Log on to Twitter and it’s easy to find companies getting trashed for careless business practices (like creating an environmental disaster in the Gulf of Mexico). On Facebook, corporations have their fan pages inundated with negative comments about lackluster customer service and local restaurants get to read reviews from unsatisfied guests. In an age of social media, it may appear to many that the PR industry is facing challenges that are threatening its very existence. Companies seem to be left defenseless to open mass media critique at any time from just about anybody with an internet connection.
Despite these new challenges, PR is going through an age of revitalization. Over the past year, PR has been adapting new techniques to reach consumers, and expanding in ways never seen before.
Traditionally, PR has fought to establish itself as more than just fluff; immeasurable marketing or meaningless corporate rhetoric. The PR industry has had to rely on relationships with journalists as the sole channel to broadcast messages. Now the PR industry is using new media to develop a complex identity. This new identity blends with other pieces of the communications puzzle, as PR practitioners take on a hybrid role as journalists, advertisers, and marketers.
PR professionals can now reach consumers directly. Companies are taking on endeavors such as running microsites with blogs about philanthropy initiatives or creating viral videos and vignettes. Social media has given companies the chance to extend a brand image that can connect with consumers.
PR messaging can explore its full potential by using these opportunities to reach audiences in a way that traditional advertising cannot. These strategies try to engage the consumer and get them involved with the brand culture, rather than openly trying to sell goods or services. The best part? Many of these PR initiatives can be completed at a fraction of the cost of traditional advertising.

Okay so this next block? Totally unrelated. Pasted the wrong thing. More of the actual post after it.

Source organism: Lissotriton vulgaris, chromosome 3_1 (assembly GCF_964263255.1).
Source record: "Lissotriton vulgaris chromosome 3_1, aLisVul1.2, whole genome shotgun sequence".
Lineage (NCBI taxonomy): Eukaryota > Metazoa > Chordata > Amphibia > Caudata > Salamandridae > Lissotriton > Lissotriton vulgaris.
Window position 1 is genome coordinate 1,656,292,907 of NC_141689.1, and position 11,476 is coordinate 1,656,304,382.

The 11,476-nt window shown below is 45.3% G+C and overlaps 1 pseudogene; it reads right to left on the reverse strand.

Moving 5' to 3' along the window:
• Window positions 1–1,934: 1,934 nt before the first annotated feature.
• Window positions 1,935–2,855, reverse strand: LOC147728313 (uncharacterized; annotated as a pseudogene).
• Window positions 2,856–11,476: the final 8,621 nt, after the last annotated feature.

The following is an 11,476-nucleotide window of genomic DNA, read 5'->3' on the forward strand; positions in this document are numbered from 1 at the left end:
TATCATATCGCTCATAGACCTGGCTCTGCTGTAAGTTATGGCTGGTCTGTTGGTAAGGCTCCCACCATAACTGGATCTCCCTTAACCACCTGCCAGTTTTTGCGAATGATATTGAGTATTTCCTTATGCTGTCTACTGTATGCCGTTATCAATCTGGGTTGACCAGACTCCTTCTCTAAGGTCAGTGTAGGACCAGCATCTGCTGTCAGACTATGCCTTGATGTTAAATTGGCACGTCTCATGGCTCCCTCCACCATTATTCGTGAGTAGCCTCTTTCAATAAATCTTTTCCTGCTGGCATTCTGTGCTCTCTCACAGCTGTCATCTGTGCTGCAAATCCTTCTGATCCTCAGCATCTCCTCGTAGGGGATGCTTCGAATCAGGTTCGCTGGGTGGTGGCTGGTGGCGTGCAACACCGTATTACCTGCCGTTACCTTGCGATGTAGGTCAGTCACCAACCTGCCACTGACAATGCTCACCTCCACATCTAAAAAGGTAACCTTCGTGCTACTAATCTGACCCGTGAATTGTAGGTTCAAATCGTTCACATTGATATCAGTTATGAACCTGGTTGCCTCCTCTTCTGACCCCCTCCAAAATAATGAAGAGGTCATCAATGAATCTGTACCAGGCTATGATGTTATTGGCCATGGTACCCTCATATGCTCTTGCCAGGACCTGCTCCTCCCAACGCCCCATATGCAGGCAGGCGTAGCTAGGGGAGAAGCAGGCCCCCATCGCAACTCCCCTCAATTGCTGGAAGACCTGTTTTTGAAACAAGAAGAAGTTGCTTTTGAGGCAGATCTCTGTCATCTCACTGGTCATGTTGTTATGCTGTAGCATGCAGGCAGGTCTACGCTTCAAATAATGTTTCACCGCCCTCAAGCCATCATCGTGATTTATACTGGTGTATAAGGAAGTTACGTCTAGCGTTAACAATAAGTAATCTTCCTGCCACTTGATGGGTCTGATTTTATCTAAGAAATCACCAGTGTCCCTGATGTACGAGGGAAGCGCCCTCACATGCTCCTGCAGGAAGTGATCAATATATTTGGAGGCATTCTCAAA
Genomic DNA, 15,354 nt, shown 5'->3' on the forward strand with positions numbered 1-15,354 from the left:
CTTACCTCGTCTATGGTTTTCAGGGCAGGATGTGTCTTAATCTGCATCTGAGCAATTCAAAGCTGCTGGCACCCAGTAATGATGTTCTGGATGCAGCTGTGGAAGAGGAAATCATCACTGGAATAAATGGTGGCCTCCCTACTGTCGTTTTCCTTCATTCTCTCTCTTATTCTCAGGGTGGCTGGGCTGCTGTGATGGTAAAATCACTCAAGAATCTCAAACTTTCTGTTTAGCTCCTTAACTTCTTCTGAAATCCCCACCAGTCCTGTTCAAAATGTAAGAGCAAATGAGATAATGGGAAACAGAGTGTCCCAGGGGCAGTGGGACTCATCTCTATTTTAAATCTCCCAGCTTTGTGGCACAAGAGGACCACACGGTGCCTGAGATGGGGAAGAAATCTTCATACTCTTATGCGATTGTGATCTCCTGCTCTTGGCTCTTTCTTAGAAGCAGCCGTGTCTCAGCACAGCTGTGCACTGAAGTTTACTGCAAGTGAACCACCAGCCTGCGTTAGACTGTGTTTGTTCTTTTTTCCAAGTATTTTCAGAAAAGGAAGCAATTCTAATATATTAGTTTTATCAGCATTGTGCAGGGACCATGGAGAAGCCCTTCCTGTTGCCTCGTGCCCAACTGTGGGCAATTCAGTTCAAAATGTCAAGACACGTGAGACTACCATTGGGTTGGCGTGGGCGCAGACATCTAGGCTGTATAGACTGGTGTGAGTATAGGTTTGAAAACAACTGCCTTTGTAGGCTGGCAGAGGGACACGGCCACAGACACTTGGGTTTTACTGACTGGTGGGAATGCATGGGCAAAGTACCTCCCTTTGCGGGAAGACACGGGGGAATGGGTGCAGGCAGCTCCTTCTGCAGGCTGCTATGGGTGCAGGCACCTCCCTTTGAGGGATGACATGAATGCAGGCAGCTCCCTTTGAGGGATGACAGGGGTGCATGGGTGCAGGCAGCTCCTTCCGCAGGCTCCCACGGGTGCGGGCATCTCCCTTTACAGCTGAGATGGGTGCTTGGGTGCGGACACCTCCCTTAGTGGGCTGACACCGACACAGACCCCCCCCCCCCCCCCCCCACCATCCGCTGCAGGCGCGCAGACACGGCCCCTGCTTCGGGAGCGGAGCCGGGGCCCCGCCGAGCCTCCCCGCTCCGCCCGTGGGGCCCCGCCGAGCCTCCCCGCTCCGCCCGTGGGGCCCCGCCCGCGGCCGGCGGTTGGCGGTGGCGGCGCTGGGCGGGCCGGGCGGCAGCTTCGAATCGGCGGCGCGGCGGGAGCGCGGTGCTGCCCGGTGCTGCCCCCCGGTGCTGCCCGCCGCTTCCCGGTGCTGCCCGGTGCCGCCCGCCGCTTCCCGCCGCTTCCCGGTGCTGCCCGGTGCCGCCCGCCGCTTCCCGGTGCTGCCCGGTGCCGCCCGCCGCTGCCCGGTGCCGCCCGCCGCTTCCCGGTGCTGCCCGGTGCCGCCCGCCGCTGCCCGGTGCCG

This new type of PR presents the opportunity to combine journalistic prowess with marketing savvy in new ways. Online communities such as “MomsLikeMe” (a great target for the ever-important young mom audience), can be used to reach particular demographics in particular geographic locations. Not only can this be used to set up product giveaways or announce an upcoming sale or promotion, but it also plays a vital role in generating positive brand appeal, initiating customer conversation, and getting direct feedback. Companies that combine PR and journalism to craft engaging websites (for both company domains and social media fan pages) can benefit from increased customer loyalty. Who would have thought that PR would ever be so unquestionably linked to CRM and better customer service efforts?
With all these changes, it is clear that there is indeed value for public relations in 2010. Is PR the new dominant form of marketing in a social age?
The simple answer is no. The most important thing to take away from this is that the media industry is evolving. Companies need to increasingly work toward integration and away from specialized teams. PR is becoming an amalgamation of journalism, advertising, and marketing, and it will become more and more vital to have skills across all of these areas to succeed in media and communications. Accomplishing goals, whether that is establishing a positive brand portrait, launching a new ad campaign, or promoting philanthropy events, is contingent upon coordination across all platforms.
It isn’t the hit, creative viral video that is going to bring automatic business success. It’s the hit viral video that links to engaging Facebook and Twitter accounts with interesting articles, blogs, contests, and company endeavors. It’s the ability to easily use these sites to find a product, peruse user reviews and recommendations, or voice customer service concerns. It’s the TV commercial that drives excitement over a new mobile app and the mobile app that leads a customer to the nearest store location.
The entire puzzle is a complicated one that demands calculated integration, and PR will most certainly continue to change and evolve as traditional media roles become outdated. Companies that have the most initiative to integrate effectively will ultimately be the ones to reap the benefits.